Hal admits, however, that a part of him was always just playing Jack the Lad:

 

So, when this loose behaviour I throw off,

And pay the debt I never promised,

By how much better than my word I am,

By so much shall I falsify men’s hopes;

And, like bright metal on a sullen ground,

My reformation, glittering o’er my fault,

Shall show more goodly, and attract

more eyes,

Than that which hath no foil to set it off.

While Hal could be accused of merely higher self-interest, I’ve seen similar journeys undertaken more spontaneously. In professional sport, two of the most effective captains I encountered, Andrew Strauss and Michael Vaughan, had both previously been fun-loving young players. Their progress was a natural journey, not a premeditated assault on high office. Each enjoyed his early career, happily anonymous in the ranks. I wouldn’t accuse either of cynically withholding his hand. Their late switch to seeking office came partly as a surprise to them as well as other people. They realised by increments, as they worked their way through the field, how far they could go and how well they might do.

My argument runs deeper than advocating elegant mock-diffidence. Simplistic self-interest is not just bad PR, it is often bad strategy. It suffers from a fatal flaw: it is predictable. It is usually easy enough to work out where someone’s self-interest lies. A constant attachment to getting ahead is a strategic limitation.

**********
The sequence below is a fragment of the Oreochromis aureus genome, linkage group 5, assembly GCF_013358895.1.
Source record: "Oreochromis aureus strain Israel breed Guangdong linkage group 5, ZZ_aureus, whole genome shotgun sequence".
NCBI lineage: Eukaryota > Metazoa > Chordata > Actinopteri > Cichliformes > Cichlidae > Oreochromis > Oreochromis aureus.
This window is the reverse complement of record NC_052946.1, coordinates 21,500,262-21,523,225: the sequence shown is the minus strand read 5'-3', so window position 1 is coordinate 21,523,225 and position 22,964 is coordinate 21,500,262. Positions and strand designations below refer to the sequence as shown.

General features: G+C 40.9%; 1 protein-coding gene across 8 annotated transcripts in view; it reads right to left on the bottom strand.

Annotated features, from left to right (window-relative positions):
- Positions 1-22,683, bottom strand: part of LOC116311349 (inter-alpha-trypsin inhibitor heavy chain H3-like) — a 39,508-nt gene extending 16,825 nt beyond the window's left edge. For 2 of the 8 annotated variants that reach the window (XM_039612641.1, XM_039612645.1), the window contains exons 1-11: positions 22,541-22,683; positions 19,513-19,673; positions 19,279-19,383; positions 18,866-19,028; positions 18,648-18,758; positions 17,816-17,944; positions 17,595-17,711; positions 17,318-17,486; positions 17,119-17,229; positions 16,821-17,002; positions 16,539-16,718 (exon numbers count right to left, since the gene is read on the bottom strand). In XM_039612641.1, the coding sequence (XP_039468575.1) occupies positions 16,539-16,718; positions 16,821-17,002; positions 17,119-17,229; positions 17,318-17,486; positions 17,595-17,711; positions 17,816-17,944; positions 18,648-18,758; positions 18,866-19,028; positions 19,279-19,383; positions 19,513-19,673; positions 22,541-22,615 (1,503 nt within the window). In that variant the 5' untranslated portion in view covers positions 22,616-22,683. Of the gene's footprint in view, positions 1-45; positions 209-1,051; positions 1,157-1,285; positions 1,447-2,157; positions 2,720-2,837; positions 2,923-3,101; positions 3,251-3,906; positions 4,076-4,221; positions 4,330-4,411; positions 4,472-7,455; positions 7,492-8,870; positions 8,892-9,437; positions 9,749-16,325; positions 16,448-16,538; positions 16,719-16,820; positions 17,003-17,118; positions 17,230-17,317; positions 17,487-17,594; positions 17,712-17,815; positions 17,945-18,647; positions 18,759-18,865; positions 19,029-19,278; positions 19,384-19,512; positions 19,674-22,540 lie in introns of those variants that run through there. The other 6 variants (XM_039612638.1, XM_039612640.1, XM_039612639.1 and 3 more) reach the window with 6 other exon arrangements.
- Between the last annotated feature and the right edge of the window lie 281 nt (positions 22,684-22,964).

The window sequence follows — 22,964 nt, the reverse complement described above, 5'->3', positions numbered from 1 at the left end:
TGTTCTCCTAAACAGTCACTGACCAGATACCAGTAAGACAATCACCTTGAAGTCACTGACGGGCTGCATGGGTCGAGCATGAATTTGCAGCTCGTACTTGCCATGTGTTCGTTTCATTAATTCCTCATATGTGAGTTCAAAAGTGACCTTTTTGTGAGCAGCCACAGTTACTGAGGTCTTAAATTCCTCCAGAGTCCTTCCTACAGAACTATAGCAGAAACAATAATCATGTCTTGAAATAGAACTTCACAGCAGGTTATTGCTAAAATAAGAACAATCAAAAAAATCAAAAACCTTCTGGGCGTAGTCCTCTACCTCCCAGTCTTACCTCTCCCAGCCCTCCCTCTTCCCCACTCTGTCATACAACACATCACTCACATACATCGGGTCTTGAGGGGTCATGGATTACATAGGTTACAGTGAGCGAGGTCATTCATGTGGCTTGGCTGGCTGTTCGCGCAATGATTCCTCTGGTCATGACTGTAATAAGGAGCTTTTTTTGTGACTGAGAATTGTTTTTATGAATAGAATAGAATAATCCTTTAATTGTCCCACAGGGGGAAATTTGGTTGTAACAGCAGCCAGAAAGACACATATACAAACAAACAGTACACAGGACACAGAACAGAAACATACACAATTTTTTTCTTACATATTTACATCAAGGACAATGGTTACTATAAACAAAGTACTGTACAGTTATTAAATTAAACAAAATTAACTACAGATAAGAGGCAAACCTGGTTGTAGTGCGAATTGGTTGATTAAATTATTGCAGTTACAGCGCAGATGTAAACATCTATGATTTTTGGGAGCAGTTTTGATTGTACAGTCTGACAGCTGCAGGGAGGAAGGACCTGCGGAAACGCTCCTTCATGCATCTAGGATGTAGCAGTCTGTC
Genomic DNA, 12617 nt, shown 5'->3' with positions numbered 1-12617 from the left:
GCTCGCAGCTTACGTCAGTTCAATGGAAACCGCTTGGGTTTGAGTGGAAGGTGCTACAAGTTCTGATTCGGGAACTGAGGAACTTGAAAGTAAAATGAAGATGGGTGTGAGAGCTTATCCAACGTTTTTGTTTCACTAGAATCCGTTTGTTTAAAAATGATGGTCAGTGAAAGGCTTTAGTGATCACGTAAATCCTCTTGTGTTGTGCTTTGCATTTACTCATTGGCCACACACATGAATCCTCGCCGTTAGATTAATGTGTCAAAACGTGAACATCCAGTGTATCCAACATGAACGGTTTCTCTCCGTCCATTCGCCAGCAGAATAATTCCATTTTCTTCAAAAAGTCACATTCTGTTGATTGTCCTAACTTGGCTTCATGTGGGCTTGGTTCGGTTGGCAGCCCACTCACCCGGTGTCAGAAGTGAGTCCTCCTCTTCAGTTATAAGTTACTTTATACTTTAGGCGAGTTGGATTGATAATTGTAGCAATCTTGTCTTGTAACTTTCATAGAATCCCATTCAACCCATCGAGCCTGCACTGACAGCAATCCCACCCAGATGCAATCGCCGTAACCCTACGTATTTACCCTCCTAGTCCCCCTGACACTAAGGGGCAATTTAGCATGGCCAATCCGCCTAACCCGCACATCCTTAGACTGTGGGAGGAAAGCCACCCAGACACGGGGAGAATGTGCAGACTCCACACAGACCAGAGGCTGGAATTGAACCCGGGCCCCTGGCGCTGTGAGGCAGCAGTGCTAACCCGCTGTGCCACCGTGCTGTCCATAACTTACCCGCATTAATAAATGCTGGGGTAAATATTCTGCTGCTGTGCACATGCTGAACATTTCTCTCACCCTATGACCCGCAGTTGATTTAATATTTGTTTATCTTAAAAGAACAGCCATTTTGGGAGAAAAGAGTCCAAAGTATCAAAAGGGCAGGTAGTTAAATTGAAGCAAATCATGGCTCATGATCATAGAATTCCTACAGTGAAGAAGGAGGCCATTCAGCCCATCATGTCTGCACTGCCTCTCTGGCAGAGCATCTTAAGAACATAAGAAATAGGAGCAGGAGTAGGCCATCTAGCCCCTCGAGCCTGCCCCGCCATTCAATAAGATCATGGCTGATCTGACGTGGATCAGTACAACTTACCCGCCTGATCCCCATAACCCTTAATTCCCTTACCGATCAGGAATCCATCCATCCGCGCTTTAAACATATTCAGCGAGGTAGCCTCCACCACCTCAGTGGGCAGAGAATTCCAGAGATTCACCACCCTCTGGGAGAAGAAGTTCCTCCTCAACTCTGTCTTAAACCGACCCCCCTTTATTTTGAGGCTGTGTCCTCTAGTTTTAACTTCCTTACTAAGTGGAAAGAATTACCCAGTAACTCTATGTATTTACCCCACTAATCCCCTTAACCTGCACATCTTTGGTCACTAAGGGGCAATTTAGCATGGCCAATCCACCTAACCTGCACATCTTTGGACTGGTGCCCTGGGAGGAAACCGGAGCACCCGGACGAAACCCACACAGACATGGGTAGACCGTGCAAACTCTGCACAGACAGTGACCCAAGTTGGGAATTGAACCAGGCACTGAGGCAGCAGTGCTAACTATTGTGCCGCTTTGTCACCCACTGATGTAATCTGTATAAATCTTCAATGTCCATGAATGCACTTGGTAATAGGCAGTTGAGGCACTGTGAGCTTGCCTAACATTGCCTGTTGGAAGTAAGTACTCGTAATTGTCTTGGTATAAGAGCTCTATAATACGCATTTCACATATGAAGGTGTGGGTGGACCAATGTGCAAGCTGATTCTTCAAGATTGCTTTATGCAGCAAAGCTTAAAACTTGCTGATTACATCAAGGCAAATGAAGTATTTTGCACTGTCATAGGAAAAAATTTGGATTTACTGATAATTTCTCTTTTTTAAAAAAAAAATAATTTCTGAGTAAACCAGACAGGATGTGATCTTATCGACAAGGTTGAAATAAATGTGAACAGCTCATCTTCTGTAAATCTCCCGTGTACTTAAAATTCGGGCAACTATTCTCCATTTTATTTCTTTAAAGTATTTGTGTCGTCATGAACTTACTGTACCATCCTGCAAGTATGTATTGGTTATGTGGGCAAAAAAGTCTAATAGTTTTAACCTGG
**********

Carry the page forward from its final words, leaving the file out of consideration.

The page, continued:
The best leaders I have encountered demonstrated a gift for surprise. They did not approach decisions as straightforward calculations; rather, you sensed the interaction of many different motives, ranging from self-protection to altruism. Crucially, I suspect that even they did not fully understand how they weighed and balanced their needs and aspirations. Their motives were opaque not only to others but even to themselves. That uncertainty about what they were thinking inspired a mixture of fear and hope.

Which brings us to an explanation, I think, of why the cynical position is so overrated. It offers, in a depressing way, a thrillingly simplistic account of humanity. Whatever the question, the answer is the same: self-interest. If we can gather all the relevant information – and discover people’s weak spots and susceptibilities – an optimal strategy will inevitably emerge. Frank Underwood will be able to tell us what to do next.

The alternative view – that human motivation is usually complicated and often unfathomable – demands a permanent acceptance of uncertainty and the possibility of hope. There is no overarching rule for getting on, because human motivation cannot be reduced to a formula.

The world portrayed as a cynical dystopia has a bracing clarity. Yet it is a narrative con, every bit as much as sentimentality is. 

Ed Smith’s latest book is “Luck: a Fresh Look at Fortune” (Bloomsbury, £8.99)